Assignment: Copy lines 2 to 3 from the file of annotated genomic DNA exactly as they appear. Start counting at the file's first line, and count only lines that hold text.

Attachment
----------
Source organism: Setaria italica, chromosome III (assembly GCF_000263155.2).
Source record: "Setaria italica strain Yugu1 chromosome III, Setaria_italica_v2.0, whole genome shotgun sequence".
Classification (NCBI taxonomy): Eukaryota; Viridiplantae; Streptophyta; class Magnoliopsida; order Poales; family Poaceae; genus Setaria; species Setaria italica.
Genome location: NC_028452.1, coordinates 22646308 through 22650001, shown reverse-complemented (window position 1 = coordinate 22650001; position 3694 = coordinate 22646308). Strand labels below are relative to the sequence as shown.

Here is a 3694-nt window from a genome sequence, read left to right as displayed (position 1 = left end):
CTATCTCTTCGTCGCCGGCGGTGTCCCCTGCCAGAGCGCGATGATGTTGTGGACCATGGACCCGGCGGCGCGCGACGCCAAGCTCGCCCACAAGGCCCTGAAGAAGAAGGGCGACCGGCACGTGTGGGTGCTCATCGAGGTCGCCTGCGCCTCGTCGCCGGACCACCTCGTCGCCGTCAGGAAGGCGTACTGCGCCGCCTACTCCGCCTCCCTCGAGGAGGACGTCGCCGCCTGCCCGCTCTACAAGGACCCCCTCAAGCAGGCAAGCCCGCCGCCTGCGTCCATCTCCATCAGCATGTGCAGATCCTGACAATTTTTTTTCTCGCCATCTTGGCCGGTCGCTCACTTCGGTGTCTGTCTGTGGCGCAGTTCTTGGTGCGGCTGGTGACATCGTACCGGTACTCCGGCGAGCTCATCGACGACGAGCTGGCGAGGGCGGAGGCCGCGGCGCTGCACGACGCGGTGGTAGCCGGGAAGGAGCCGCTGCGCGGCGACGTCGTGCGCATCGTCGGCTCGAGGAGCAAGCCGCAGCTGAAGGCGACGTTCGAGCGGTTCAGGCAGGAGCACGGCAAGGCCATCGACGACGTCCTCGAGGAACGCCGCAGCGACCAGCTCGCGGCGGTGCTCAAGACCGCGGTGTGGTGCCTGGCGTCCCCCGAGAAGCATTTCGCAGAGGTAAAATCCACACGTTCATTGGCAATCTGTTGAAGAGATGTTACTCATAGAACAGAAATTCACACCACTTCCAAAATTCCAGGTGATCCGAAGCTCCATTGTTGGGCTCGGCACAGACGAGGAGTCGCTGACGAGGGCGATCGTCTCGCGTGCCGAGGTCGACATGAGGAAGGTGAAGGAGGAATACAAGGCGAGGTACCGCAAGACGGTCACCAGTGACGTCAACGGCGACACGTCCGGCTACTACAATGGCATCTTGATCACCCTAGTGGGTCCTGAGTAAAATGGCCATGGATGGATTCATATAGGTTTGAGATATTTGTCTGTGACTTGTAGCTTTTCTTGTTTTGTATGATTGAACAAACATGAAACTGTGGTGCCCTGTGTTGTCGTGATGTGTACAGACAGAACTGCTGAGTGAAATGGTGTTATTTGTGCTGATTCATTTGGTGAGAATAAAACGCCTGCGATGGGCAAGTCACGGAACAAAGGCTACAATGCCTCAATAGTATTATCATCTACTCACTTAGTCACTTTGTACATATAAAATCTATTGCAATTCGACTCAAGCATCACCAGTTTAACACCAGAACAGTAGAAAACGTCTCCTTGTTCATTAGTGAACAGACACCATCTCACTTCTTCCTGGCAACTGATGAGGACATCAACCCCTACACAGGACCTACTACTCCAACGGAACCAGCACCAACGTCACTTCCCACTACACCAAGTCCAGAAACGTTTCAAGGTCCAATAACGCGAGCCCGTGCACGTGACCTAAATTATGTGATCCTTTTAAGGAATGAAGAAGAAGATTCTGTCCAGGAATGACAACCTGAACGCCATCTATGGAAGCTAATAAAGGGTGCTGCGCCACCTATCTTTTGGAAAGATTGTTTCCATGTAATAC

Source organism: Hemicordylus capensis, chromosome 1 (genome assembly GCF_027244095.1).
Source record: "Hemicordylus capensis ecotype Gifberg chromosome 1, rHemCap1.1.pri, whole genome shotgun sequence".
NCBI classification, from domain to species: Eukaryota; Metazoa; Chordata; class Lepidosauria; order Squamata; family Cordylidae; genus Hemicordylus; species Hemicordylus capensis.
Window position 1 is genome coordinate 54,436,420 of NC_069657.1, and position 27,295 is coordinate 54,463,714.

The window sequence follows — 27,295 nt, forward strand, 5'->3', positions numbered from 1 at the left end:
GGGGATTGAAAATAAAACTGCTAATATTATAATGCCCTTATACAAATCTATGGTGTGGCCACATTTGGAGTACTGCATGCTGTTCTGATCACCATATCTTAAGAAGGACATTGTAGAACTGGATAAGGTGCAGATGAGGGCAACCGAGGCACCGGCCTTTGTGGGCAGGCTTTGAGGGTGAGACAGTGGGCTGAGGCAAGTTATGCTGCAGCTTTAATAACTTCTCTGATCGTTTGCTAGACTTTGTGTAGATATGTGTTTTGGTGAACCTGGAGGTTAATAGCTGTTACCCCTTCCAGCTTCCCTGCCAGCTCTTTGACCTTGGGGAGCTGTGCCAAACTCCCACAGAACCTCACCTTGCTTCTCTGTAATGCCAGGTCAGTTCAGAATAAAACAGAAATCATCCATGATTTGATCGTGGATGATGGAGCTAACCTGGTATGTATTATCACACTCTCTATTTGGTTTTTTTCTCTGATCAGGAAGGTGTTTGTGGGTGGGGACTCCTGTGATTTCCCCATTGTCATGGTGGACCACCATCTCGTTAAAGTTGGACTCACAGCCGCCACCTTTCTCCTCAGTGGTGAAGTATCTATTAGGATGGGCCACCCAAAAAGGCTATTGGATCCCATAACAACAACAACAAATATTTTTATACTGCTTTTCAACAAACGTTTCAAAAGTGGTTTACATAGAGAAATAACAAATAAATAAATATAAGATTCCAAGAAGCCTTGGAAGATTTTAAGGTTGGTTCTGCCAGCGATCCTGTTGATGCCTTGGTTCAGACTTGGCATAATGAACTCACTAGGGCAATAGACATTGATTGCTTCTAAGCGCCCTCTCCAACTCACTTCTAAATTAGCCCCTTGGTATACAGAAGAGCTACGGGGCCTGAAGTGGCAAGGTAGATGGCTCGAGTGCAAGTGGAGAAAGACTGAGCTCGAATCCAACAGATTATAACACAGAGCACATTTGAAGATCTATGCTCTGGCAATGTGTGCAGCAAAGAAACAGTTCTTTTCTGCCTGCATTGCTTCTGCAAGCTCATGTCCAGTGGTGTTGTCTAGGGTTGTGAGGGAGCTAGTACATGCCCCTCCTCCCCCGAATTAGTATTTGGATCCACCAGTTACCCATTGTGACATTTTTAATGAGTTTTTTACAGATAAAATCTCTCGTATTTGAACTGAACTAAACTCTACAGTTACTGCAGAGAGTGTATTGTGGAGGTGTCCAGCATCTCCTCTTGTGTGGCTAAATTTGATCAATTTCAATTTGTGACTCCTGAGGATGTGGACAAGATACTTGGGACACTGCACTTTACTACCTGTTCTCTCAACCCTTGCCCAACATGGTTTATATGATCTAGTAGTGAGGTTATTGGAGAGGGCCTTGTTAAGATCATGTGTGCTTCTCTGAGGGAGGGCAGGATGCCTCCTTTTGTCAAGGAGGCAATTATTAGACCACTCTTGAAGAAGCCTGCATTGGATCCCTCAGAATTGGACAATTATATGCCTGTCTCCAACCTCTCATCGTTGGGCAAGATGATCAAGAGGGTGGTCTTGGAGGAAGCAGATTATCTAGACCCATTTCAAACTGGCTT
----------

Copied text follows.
Source record: "Setaria italica strain Yugu1 chromosome III, Setaria_italica_v2.0, whole genome shotgun sequence".
Classification (NCBI taxonomy): Eukaryota; Viridiplantae; Streptophyta; class Magnoliopsida; order Poales; family Poaceae; genus Setaria; species Setaria italica.